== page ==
5 Common Failures Companies Make Regarding Data Breaches

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Potential Litigation

Failure #4: Not thinking about response through the lens of potential litigation.

Even with 81 percent of companies having a response plan, 72 percent of security officers do not think their organization’s plan would be effective in reducing the likelihood of lawsuits (Ponemon Institute). As the legal backdrop around data security continues to evolve, these concerns are not unfounded. Recent legal cases provide plaintiffs with more standing, therefore opening up companies to a greater risk for litigation and settlements. For example, in the P.F. Chang Class Action Suit the court ruled that the plaintiffs had standing since P.F. Chang’s statements following the breach suggested customers take protective remediation measures, such as monitoring their credit, inferring that customers were at risk of identity theft or fraud.

Closely monitoring actions taken by attorneys general and new case law can help companies as they continue to build their incident response plan.

Over the last few years, data breaches have become a regular occurrence for most consumers. By now, the average person has either been directly impacted by a data breach or knows someone who has. As a result of this increase in data breach awareness, companies that experience a breach are under much greater scrutiny today than ever before. Companies are no longer judged by whether they have a breach, but rather on how they respond when a breach occurs.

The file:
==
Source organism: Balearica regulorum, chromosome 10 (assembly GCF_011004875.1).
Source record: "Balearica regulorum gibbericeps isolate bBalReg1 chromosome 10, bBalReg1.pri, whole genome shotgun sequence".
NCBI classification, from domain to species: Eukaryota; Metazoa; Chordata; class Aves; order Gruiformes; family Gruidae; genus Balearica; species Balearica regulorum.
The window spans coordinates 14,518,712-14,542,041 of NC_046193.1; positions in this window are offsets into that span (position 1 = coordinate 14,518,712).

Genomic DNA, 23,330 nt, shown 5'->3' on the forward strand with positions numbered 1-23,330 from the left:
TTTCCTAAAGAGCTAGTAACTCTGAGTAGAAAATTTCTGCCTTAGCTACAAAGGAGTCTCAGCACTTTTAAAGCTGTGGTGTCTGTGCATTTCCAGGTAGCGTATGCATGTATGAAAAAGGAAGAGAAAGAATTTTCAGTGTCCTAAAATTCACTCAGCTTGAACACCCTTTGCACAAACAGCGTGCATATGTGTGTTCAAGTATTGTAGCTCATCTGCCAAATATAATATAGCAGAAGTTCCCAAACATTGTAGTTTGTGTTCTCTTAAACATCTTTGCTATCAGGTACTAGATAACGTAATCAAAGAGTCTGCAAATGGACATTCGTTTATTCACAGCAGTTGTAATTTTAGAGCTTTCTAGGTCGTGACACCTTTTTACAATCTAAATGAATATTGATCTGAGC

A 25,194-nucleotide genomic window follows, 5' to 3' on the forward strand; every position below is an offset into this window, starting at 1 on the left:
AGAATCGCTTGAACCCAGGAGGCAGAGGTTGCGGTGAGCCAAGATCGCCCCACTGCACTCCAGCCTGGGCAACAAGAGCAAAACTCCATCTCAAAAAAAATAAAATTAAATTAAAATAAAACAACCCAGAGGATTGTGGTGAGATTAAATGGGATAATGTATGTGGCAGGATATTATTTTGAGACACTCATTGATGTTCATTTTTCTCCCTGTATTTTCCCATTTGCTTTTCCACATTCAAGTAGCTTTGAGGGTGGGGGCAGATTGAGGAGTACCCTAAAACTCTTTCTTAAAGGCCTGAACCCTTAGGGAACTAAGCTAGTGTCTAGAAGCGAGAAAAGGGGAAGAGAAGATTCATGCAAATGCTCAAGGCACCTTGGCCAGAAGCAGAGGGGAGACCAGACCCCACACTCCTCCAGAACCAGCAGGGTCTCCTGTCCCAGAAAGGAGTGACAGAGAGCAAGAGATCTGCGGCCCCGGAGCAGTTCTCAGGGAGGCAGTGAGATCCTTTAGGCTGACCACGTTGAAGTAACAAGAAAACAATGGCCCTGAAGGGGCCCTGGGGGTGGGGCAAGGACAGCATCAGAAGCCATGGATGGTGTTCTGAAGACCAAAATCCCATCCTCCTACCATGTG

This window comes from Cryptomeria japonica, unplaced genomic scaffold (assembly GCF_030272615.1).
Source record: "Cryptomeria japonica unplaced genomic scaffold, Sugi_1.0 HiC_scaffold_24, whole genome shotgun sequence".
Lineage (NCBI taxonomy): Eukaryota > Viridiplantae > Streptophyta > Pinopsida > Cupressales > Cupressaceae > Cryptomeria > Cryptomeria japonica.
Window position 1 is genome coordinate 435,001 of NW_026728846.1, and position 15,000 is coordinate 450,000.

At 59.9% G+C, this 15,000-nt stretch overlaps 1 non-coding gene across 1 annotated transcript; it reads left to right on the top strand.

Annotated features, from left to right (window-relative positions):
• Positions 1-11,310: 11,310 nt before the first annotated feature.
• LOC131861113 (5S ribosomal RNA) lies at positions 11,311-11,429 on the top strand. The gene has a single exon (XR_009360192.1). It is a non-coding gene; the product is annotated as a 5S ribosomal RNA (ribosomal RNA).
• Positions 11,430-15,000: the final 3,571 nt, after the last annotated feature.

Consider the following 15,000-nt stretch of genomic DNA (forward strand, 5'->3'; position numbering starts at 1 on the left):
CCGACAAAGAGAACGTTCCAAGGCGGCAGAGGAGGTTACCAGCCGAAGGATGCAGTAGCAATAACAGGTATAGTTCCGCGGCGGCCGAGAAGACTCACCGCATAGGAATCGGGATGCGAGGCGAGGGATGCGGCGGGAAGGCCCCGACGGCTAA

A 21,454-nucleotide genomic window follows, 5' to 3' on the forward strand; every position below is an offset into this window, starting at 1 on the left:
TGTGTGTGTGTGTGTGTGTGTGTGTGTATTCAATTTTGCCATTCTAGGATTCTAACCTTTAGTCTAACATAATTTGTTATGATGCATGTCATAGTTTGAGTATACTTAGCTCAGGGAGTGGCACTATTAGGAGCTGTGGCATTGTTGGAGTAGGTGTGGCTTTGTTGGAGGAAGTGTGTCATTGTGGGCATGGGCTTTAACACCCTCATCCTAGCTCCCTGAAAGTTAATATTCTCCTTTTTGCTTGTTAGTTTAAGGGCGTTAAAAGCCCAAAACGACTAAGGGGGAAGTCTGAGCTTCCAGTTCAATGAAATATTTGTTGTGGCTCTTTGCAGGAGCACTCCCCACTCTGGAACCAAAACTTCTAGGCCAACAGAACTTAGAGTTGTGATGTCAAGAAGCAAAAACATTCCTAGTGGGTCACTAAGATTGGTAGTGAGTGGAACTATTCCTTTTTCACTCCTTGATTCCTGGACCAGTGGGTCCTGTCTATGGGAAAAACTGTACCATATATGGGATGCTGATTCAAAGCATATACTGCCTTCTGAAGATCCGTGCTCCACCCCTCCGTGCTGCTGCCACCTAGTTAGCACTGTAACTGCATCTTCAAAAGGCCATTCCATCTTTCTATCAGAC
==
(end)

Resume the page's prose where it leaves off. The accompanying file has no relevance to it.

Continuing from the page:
While according to the Ponemon Institute 81 percent of companies have data breach preparedness plans in place and understand the basic procedures for responding to an incident, the actual execution of a plan during a breach can present even the most seasoned companies with challenges. It is no longer enough to just have a plan in place, companies today need to ensure they are continually examining the current data breach landscape in order to identify new threats, ensure they have captured best practices and are watching for common mistakes to avoid.

Based on experience servicing some of the largest data breaches to date, Michael Bruemmer, vice president, Experian Data Breach Resolution, has identified five common failures he sees companies making when preparing for, and responding to, a data breach, and outlined guidance for companies on how they can tackle these issues.

 

Related Topics : Unisys, Stimulus Package, Security Breaches, Symantec, Electronic Surveillance

 
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